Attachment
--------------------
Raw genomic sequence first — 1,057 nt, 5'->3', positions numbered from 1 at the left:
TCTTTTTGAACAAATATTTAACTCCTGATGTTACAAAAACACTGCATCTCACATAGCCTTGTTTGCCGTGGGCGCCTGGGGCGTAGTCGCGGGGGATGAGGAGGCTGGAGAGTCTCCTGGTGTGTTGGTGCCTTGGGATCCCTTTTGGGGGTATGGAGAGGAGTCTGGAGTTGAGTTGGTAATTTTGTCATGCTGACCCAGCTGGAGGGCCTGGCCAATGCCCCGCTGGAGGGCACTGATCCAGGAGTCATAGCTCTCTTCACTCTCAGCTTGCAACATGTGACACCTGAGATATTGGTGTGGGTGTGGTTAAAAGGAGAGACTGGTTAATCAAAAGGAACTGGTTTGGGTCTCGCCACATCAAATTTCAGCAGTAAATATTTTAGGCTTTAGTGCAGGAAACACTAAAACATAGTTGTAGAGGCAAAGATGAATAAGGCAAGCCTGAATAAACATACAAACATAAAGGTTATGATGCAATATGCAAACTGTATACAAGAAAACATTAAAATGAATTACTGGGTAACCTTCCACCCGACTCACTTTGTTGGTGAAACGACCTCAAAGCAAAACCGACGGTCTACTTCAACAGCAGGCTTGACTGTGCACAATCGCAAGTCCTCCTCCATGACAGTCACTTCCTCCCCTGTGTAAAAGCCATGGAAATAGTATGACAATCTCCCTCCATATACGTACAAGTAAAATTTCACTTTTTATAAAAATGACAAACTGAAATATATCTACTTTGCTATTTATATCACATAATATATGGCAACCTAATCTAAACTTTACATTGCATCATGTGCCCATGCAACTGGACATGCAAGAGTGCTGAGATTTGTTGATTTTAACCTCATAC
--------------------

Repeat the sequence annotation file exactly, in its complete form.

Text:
Raw genomic sequence first — 1,057 nt, 5'->3', positions numbered from 1 at the left:
TCTTTTTGAACAAATATTTAACTCCTGATGTTACAAAAACACTGCATCTCACATAGCCTTGTTTGCCGTGGGCGCCTGGGGCGTAGTCGCGGGGGATGAGGAGGCTGGAGAGTCTCCTGGTGTGTTGGTGCCTTGGGATCCCTTTTGGGGGTATGGAGAGGAGTCTGGAGTTGAGTTGGTAATTTTGTCATGCTGACCCAGCTGGAGGGCCTGGCCAATGCCCCGCTGGAGGGCACTGATCCAGGAGTCATAGCTCTCTTCACTCTCAGCTTGCAACATGTGACACCTGAGATATTGGTGTGGGTGTGGTTAAAAGGAGAGACTGGTTAATCAAAAGGAACTGGTTTGGGTCTCGCCACATCAAATTTCAGCAGTAAATATTTTAGGCTTTAGTGCAGGAAACACTAAAACATAGTTGTAGAGGCAAAGATGAATAAGGCAAGCCTGAATAAACATACAAACATAAAGGTTATGATGCAATATGCAAACTGTATACAAGAAAACATTAAAATGAATTACTGGGTAACCTTCCACCCGACTCACTTTGTTGGTGAAACGACCTCAAAGCAAAACCGACGGTCTACTTCAACAGCAGGCTTGACTGTGCACAATCGCAAGTCCTCCTCCATGACAGTCACTTCCTCCCCTGTGTAAAAGCCATGGAAATAGTATGACAATCTCCCTCCATATACGTACAAGTAAAATTTCACTTTTTATAAAAATGACAAACTGAAATATATCTACTTTGCTATTTATATCACATAATATATGGCAACCTAATCTAAACTTTACATTGCATCATGTGCCCATGCAACTGGACATGCAAGAGTGCTGAGATTTGTTGATTTTAACCTCATAC